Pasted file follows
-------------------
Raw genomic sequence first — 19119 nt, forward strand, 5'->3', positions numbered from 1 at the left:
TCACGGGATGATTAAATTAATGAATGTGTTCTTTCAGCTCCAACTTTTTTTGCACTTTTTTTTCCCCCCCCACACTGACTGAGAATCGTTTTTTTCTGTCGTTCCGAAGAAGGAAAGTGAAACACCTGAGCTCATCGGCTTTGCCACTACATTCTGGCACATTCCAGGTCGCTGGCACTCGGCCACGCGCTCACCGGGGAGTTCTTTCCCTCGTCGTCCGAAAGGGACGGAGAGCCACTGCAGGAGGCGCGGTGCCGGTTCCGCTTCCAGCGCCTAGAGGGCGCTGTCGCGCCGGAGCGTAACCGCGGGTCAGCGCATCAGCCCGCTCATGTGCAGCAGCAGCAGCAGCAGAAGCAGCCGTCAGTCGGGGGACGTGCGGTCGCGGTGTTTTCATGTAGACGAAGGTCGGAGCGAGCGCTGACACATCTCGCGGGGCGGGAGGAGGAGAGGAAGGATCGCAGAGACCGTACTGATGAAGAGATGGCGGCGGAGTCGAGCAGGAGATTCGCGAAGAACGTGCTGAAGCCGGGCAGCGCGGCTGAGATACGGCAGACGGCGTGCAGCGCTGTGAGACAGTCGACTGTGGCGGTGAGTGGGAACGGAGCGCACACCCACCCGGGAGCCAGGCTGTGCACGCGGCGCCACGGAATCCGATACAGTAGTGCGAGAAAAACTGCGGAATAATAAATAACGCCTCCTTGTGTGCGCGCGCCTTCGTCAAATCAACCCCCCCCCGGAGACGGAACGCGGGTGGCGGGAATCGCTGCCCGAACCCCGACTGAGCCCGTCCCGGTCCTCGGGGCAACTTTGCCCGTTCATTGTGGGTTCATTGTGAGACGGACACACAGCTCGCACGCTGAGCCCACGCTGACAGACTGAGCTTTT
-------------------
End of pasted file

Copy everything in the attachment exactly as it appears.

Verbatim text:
Raw genomic sequence first — 19119 nt, forward strand, 5'->3', positions numbered from 1 at the left:
TCACGGGATGATTAAATTAATGAATGTGTTCTTTCAGCTCCAACTTTTTTTGCACTTTTTTTTCCCCCCCCACACTGACTGAGAATCGTTTTTTTCTGTCGTTCCGAAGAAGGAAAGTGAAACACCTGAGCTCATCGGCTTTGCCACTACATTCTGGCACATTCCAGGTCGCTGGCACTCGGCCACGCGCTCACCGGGGAGTTCTTTCCCTCGTCGTCCGAAAGGGACGGAGAGCCACTGCAGGAGGCGCGGTGCCGGTTCCGCTTCCAGCGCCTAGAGGGCGCTGTCGCGCCGGAGCGTAACCGCGGGTCAGCGCATCAGCCCGCTCATGTGCAGCAGCAGCAGCAGCAGAAGCAGCCGTCAGTCGGGGGACGTGCGGTCGCGGTGTTTTCATGTAGACGAAGGTCGGAGCGAGCGCTGACACATCTCGCGGGGCGGGAGGAGGAGAGGAAGGATCGCAGAGACCGTACTGATGAAGAGATGGCGGCGGAGTCGAGCAGGAGATTCGCGAAGAACGTGCTGAAGCCGGGCAGCGCGGCTGAGATACGGCAGACGGCGTGCAGCGCTGTGAGACAGTCGACTGTGGCGGTGAGTGGGAACGGAGCGCACACCCACCCGGGAGCCAGGCTGTGCACGCGGCGCCACGGAATCCGATACAGTAGTGCGAGAAAAACTGCGGAATAATAAATAACGCCTCCTTGTGTGCGCGCGCCTTCGTCAAATCAACCCCCCCCCGGAGACGGAACGCGGGTGGCGGGAATCGCTGCCCGAACCCCGACTGAGCCCGTCCCGGTCCTCGGGGCAACTTTGCCCGTTCATTGTGGGTTCATTGTGAGACGGACACACAGCTCGCACGCTGAGCCCACGCTGACAGACTGAGCTTTT